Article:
'......Where the direction of the Court as to the security to be furnished is taken and the security is furnished within the period of limitation and the application for the setting aside of an ex parte decree is also made within time, the application for the setting aside of an ex parte decree, though made before the direction of the Court is obtained or the security is actually furnished, can be treated as having been made when the security bond is filed or the cash is deposited; and in such cases the provisions of Section 17 shall be deemed to have been substantially complied with. Where any of the two necessary conditions required by Section 17, namely, the direction of the Court for the furnishing of security and the actual furnishing of security are done after the expiry of the period of limitation the application for the setting aside of an ex parte decree cannot be considered to be a proper application.'
7. This situation arose 'because Section 5 of the Limitation Act, 1908 was not applicable to an application under Order IX, Rule 9 or 13 of the Civil P. C. Section 5 of the 1908 Act provided-
'5. Extension of period in certain cases.
Any appeal or application for a review of judgment or for leave to appeal or any other application to which this section may be made applicable by or under any enactment for the tune being in force may be admitted after period of limitation prescribed therefor, when the appellant or applicant satisfies the Court that he had sufficient cause for not preferring the appeal or making the application within such period.' The section was applicable on its own force to the two categories of applications, namely, review of judgment or leave to appeal. It was applicable to any other application only if it was made applicable by any other enactment. The Bombay, Madras, Nagpur and Saurash-tra High Courts alone have by Rules of Court made Section 5 applicable to Order IX, Rule 13, C..P.C. see K. A. Desai & Co. v. Vijaysinhji Bhimshinhji (AIR 1954 Sau 84) and Marimuthu Goundar v. Ponnam-mal (AIR 1956 Mad 422). It was made applicable to an application under Order IX, Rule 9 only by the Bombay High Court. But the Limitation Act of 1963 has changed the position. Section 5 of the 1963 Act provides- '5. Extension of prescribed period in certain cases: Any appeal or any application, other than an application under any of the provisions of Order XXI of the Code of Civil Procedure 1908, may be admitted after the prescribed period if the appellant or the applicant satisfies the court that he had sufficient cause for not preferring the appeal or making the application within such period.'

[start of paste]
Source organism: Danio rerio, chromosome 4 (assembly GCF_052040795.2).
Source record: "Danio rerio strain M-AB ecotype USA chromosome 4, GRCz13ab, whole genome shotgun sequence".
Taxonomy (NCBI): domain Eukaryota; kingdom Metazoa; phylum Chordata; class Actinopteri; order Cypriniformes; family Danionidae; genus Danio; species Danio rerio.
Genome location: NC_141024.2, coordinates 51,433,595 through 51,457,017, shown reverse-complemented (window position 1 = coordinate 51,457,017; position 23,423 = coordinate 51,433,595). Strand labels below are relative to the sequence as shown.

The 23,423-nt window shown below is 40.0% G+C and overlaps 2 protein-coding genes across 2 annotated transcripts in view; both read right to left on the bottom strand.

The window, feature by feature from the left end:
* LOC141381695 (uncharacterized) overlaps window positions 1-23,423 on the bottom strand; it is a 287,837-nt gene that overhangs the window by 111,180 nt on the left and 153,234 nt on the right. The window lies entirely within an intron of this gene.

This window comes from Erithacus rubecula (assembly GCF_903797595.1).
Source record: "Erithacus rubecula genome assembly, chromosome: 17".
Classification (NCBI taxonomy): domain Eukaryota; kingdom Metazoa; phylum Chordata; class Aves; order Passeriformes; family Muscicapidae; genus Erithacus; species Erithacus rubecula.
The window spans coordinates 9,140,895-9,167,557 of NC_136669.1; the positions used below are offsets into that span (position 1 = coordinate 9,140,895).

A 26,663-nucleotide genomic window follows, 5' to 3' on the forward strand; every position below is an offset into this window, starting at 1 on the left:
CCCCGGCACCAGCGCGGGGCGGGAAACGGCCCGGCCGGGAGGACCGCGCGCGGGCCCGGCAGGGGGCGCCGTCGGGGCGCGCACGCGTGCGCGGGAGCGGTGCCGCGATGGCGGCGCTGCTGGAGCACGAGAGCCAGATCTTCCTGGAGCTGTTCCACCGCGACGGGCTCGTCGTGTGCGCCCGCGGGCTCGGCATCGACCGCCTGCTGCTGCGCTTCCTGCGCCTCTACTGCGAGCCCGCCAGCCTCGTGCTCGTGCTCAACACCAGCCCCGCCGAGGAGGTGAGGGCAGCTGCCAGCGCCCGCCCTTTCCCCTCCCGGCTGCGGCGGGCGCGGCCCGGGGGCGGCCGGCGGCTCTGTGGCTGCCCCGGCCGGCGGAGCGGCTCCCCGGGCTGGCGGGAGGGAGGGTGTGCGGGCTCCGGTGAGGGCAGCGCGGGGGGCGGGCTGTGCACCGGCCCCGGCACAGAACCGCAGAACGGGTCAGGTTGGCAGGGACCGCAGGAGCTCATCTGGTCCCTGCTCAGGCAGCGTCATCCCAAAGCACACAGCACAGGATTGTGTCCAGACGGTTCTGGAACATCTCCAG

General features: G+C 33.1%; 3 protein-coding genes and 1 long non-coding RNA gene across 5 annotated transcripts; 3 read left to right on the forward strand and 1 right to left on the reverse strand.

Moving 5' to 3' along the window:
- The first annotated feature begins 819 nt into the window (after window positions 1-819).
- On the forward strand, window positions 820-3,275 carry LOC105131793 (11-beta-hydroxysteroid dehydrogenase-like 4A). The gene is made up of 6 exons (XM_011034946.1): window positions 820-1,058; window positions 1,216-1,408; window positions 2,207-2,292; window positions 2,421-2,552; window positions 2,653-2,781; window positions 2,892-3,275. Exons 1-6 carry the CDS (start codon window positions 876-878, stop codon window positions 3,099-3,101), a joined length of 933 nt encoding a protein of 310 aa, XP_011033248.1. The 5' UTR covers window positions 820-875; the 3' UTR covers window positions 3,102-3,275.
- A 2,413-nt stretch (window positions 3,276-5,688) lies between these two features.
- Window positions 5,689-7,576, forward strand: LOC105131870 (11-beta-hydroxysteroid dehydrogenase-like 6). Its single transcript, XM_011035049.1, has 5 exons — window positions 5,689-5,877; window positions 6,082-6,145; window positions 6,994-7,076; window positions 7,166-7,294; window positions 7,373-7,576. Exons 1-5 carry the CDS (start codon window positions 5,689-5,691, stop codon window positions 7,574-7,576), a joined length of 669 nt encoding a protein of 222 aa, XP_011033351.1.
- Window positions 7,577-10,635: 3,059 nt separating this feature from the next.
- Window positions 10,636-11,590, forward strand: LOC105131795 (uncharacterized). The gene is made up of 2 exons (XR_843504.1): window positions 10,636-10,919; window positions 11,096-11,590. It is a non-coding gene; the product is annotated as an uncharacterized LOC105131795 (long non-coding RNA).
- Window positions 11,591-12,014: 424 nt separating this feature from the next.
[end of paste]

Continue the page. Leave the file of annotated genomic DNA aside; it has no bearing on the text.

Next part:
8. Unlike the old section which covered only applications for review of judgment or for leave to appeal and applications to which the section was made expressly applicable by some enactment, the present section of its own force applies to all applications except those under Order XXI C.P.C. It is no longer necessary to extend Section 5 to any category of applications by any enactment before its provisions are attracted.
9. The section uses the words 'after the prescribed period'. Section 2(j) of the Act defines 'prescribed period' to mean the period of limitation computed in accordance with the provisions of this Act. It implies that the period of limitation must be provided for in the Schedule to the Act. Section 5 would hence of its own force apply to such applications for which the period of limitation is prescribed by the Schedule to the Limitation Act. Article 123 of the Act of 1963 provides a period of limitation for an application to set aside a decree passed ex parte. It is thus evident that Section 5, Limitation Act, is of its own force applicable to an application under Order IX, Rule 13 C.P.C.